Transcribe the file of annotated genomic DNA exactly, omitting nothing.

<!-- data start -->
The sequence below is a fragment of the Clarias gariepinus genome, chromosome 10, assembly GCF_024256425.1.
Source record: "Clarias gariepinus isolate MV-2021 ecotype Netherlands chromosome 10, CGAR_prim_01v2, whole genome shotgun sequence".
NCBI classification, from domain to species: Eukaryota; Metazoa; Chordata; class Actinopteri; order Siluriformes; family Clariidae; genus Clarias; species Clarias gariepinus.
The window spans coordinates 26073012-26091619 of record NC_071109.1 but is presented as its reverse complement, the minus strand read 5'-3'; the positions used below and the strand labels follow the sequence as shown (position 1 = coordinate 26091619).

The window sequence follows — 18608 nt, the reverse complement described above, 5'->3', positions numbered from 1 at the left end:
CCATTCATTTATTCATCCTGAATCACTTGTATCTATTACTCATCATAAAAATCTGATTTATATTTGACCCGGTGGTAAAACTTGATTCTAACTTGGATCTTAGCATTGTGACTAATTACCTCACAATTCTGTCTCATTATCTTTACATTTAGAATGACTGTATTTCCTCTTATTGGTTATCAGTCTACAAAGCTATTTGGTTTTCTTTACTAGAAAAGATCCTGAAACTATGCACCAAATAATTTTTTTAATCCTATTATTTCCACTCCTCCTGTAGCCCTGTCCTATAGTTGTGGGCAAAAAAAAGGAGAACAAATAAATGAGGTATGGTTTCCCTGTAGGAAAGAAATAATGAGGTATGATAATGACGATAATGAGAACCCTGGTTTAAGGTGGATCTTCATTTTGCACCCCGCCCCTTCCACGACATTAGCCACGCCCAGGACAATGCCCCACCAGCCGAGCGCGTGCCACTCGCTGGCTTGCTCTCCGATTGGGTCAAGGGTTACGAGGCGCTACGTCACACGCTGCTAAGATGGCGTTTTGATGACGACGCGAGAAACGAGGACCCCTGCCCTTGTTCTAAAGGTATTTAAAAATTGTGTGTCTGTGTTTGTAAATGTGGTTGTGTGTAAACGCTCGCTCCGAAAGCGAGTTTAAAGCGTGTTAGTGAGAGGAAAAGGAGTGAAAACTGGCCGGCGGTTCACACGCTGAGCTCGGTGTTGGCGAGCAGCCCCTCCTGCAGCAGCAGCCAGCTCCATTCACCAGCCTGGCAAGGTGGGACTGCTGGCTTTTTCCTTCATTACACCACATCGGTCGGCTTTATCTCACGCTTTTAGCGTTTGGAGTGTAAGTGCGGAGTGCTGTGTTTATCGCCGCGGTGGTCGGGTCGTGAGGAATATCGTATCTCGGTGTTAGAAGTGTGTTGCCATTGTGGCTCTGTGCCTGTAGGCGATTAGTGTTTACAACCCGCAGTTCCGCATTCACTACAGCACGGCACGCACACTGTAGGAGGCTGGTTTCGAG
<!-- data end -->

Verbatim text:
The sequence below is a fragment of the Clarias gariepinus genome, chromosome 10, assembly GCF_024256425.1.
Source record: "Clarias gariepinus isolate MV-2021 ecotype Netherlands chromosome 10, CGAR_prim_01v2, whole genome shotgun sequence".
NCBI classification, from domain to species: Eukaryota; Metazoa; Chordata; class Actinopteri; order Siluriformes; family Clariidae; genus Clarias; species Clarias gariepinus.
The window spans coordinates 26073012-26091619 of record NC_071109.1 but is presented as its reverse complement, the minus strand read 5'-3'; the positions used below and the strand labels follow the sequence as shown (position 1 = coordinate 26091619).

The window sequence follows — 18608 nt, the reverse complement described above, 5'->3', positions numbered from 1 at the left end:
CCATTCATTTATTCATCCTGAATCACTTGTATCTATTACTCATCATAAAAATCTGATTTATATTTGACCCGGTGGTAAAACTTGATTCTAACTTGGATCTTAGCATTGTGACTAATTACCTCACAATTCTGTCTCATTATCTTTACATTTAGAATGACTGTATTTCCTCTTATTGGTTATCAGTCTACAAAGCTATTTGGTTTTCTTTACTAGAAAAGATCCTGAAACTATGCACCAAATAATTTTTTTAATCCTATTATTTCCACTCCTCCTGTAGCCCTGTCCTATAGTTGTGGGCAAAAAAAAGGAGAACAAATAAATGAGGTATGGTTTCCCTGTAGGAAAGAAATAATGAGGTATGATAATGACGATAATGAGAACCCTGGTTTAAGGTGGATCTTCATTTTGCACCCCGCCCCTTCCACGACATTAGCCACGCCCAGGACAATGCCCCACCAGCCGAGCGCGTGCCACTCGCTGGCTTGCTCTCCGATTGGGTCAAGGGTTACGAGGCGCTACGTCACACGCTGCTAAGATGGCGTTTTGATGACGACGCGAGAAACGAGGACCCCTGCCCTTGTTCTAAAGGTATTTAAAAATTGTGTGTCTGTGTTTGTAAATGTGGTTGTGTGTAAACGCTCGCTCCGAAAGCGAGTTTAAAGCGTGTTAGTGAGAGGAAAAGGAGTGAAAACTGGCCGGCGGTTCACACGCTGAGCTCGGTGTTGGCGAGCAGCCCCTCCTGCAGCAGCAGCCAGCTCCATTCACCAGCCTGGCAAGGTGGGACTGCTGGCTTTTTCCTTCATTACACCACATCGGTCGGCTTTATCTCACGCTTTTAGCGTTTGGAGTGTAAGTGCGGAGTGCTGTGTTTATCGCCGCGGTGGTCGGGTCGTGAGGAATATCGTATCTCGGTGTTAGAAGTGTGTTGCCATTGTGGCTCTGTGCCTGTAGGCGATTAGTGTTTACAACCCGCAGTTCCGCATTCACTACAGCACGGCACGCACACTGTAGGAGGCTGGTTTCGAG